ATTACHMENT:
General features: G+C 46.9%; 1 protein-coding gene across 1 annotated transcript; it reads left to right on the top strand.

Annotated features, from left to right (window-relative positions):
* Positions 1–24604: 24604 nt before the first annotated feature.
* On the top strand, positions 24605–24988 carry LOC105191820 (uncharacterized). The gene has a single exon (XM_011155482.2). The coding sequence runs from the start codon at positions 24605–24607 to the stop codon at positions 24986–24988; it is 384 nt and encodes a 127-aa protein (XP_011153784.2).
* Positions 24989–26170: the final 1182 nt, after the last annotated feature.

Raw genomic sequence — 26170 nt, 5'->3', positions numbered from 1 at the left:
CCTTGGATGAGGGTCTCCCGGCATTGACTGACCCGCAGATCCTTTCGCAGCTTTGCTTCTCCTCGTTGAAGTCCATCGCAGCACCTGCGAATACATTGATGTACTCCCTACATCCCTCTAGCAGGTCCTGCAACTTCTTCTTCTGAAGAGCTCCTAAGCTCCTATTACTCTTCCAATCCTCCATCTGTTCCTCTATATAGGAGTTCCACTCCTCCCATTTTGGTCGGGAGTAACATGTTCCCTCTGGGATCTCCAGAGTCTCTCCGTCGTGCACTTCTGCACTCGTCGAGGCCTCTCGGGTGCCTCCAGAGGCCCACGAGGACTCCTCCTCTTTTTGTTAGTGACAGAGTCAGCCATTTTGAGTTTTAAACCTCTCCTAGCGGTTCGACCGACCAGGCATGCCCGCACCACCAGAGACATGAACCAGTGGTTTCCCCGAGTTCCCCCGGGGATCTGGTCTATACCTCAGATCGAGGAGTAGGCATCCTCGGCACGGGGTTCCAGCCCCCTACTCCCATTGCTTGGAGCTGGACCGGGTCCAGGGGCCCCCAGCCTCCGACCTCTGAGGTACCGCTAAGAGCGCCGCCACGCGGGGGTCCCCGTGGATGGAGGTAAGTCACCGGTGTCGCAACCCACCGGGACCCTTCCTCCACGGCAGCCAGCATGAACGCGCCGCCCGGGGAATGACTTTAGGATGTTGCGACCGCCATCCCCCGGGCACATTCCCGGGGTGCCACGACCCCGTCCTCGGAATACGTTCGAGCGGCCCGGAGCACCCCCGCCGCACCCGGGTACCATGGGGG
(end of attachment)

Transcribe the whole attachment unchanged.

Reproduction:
General features: G+C 46.9%; 1 protein-coding gene across 1 annotated transcript; it reads left to right on the top strand.

Annotated features, from left to right (window-relative positions):
* Positions 1–24604: 24604 nt before the first annotated feature.
* On the top strand, positions 24605–24988 carry LOC105191820 (uncharacterized). The gene has a single exon (XM_011155482.2). The coding sequence runs from the start codon at positions 24605–24607 to the stop codon at positions 24986–24988; it is 384 nt and encodes a 127-aa protein (XP_011153784.2).
* Positions 24989–26170: the final 1182 nt, after the last annotated feature.

Raw genomic sequence — 26170 nt, 5'->3', positions numbered from 1 at the left:
CCTTGGATGAGGGTCTCCCGGCATTGACTGACCCGCAGATCCTTTCGCAGCTTTGCTTCTCCTCGTTGAAGTCCATCGCAGCACCTGCGAATACATTGATGTACTCCCTACATCCCTCTAGCAGGTCCTGCAACTTCTTCTTCTGAAGAGCTCCTAAGCTCCTATTACTCTTCCAATCCTCCATCTGTTCCTCTATATAGGAGTTCCACTCCTCCCATTTTGGTCGGGAGTAACATGTTCCCTCTGGGATCTCCAGAGTCTCTCCGTCGTGCACTTCTGCACTCGTCGAGGCCTCTCGGGTGCCTCCAGAGGCCCACGAGGACTCCTCCTCTTTTTGTTAGTGACAGAGTCAGCCATTTTGAGTTTTAAACCTCTCCTAGCGGTTCGACCGACCAGGCATGCCCGCACCACCAGAGACATGAACCAGTGGTTTCCCCGAGTTCCCCCGGGGATCTGGTCTATACCTCAGATCGAGGAGTAGGCATCCTCGGCACGGGGTTCCAGCCCCCTACTCCCATTGCTTGGAGCTGGACCGGGTCCAGGGGCCCCCAGCCTCCGACCTCTGAGGTACCGCTAAGAGCGCCGCCACGCGGGGGTCCCCGTGGATGGAGGTAAGTCACCGGTGTCGCAACCCACCGGGACCCTTCCTCCACGGCAGCCAGCATGAACGCGCCGCCCGGGGAATGACTTTAGGATGTTGCGACCGCCATCCCCCGGGCACATTCCCGGGGTGCCACGACCCCGTCCTCGGAATACGTTCGAGCGGCCCGGAGCACCCCCGCCGCACCCGGGTACCATGGGGG